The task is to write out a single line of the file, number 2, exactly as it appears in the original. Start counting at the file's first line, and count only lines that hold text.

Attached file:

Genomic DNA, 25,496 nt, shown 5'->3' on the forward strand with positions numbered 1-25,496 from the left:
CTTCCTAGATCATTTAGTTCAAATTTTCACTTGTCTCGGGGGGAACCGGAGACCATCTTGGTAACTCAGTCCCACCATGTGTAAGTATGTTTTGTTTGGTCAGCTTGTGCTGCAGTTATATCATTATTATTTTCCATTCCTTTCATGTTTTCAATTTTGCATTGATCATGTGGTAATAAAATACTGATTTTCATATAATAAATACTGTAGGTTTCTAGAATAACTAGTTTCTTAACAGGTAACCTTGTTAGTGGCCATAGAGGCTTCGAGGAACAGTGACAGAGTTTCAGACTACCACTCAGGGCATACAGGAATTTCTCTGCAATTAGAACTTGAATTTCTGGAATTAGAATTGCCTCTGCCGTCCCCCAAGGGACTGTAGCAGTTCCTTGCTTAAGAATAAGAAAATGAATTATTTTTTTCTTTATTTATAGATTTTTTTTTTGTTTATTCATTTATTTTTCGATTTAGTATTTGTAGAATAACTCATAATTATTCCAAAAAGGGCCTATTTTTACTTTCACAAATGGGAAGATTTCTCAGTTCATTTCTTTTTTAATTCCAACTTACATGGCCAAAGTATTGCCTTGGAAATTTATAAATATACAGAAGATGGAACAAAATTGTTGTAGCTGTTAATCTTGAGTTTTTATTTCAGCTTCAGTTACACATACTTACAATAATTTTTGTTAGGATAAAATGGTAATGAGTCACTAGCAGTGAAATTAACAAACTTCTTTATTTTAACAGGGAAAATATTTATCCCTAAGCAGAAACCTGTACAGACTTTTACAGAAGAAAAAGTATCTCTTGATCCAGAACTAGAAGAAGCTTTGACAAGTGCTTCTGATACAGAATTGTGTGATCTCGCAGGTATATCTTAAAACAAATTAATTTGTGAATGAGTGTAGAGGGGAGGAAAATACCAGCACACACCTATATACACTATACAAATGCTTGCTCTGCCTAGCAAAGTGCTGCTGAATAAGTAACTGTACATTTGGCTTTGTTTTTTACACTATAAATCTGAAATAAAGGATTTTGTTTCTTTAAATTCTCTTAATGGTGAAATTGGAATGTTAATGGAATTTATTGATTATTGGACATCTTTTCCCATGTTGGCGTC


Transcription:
CTTCCTAGATCATTTAGTTCAAATTTTCACTTGTCTCGGGGGGAACCGGAGACCATCTTGGTAACTCAGTCCCACCATGTGTAAGTATGTTTTGTTTGGTCAGCTTGTGCTGCAGTTATATCATTATTATTTTCCATTCCTTTCATGTTTTCAATTTTGCATTGATCATGTGGTAATAAAATACTGATTTTCATATAATAAATACTGTAGGTTTCTAGAATAACTAGTTTCTTAACAGGTAACCTTGTTAGTGGCCATAGAGGCTTCGAGGAACAGTGACAGAGTTTCAGACTACCACTCAGGGCATACAGGAATTTCTCTGCAATTAGAACTTGAATTTCTGGAATTAGAATTGCCTCTGCCGTCCCCCAAGGGACTGTAGCAGTTCCTTGCTTAAGAATAAGAAAATGAATTATTTTTTTCTTTATTTATAGATTTTTTTTTTGTTTATTCATTTATTTTTCGATTTAGTATTTGTAGAATAACTCATAATTATTCCAAAAAGGGCCTATTTTTACTTTCACAAATGGGAAGATTTCTCAGTTCATTTCTTTTTTAATTCCAACTTACATGGCCAAAGTATTGCCTTGGAAATTTATAAATATACAGAAGATGGAACAAAATTGTTGTAGCTGTTAATCTTGAGTTTTTATTTCAGCTTCAGTTACACATACTTACAATAATTTTTGTTAGGATAAAATGGTAATGAGTCACTAGCAGTGAAATTAACAAACTTCTTTATTTTAACAGGGAAAATATTTATCCCTAAGCAGAAACCTGTACAGACTTTTACAGAAGAAAAAGTATCTCTTGATCCAGAACTAGAAGAAGCTTTGACAAGTGCTTCTGATACAGAATTGTGTGATCTCGCAGGTATATCTTAAAACAAATTAATTTGTGAATGAGTGTAGAGGGGAGGAAAATACCAGCACACACCTATATACACTATACAAATGCTTGCTCTGCCTAGCAAAGTGCTGCTGAATAAGTAACTGTACATTTGGCTTTGTTTTTTACACTATAAATCTGAAATAAAGGATTTTGTTTCTTTAAATTCTCTTAATGGTGAAATTGGAATGTTAATGGAATTTATTGATTATTGGACATCTTTTCCCATGTTGGCGTC